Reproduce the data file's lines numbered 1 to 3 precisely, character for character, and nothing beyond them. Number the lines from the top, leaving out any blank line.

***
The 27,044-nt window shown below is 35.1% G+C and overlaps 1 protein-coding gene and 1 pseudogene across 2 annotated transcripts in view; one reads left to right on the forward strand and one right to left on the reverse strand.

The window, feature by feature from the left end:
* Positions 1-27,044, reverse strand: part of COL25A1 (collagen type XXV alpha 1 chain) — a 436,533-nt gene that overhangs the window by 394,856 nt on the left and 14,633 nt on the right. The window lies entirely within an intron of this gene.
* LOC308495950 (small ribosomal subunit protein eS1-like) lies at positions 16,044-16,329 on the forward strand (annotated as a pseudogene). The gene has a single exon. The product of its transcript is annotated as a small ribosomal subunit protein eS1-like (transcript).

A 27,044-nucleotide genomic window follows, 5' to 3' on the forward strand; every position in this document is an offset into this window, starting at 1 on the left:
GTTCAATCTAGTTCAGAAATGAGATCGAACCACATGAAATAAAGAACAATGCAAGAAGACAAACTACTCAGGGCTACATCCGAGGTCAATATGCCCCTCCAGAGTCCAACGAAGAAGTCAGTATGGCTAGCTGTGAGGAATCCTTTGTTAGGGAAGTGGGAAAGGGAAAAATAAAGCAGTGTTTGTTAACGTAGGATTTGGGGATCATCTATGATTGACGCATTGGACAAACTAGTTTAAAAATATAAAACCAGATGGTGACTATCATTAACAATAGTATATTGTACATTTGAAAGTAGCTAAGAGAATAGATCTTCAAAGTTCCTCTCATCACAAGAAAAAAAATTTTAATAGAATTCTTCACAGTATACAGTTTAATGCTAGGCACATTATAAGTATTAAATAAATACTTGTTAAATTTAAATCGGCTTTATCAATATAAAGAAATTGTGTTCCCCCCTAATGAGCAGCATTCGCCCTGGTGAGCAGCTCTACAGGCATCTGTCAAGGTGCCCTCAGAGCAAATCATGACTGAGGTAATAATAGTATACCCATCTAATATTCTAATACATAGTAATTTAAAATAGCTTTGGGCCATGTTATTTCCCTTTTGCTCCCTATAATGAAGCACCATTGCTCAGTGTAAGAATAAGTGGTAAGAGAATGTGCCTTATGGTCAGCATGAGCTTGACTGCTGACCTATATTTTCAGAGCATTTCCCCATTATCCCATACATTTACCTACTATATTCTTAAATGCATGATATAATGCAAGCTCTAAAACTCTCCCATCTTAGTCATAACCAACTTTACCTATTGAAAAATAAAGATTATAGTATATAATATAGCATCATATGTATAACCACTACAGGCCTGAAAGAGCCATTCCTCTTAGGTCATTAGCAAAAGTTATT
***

The 27,044-nt window shown below is 35.1% G+C and overlaps 1 protein-coding gene and 1 pseudogene across 2 annotated transcripts in view; one reads left to right on the forward strand and one right to left on the reverse strand.

The window, feature by feature from the left end:
* Positions 1-27,044, reverse strand: part of COL25A1 (collagen type XXV alpha 1 chain) — a 436,533-nt gene that overhangs the window by 394,856 nt on the left and 14,633 nt on the right. The window lies entirely within an intron of this gene.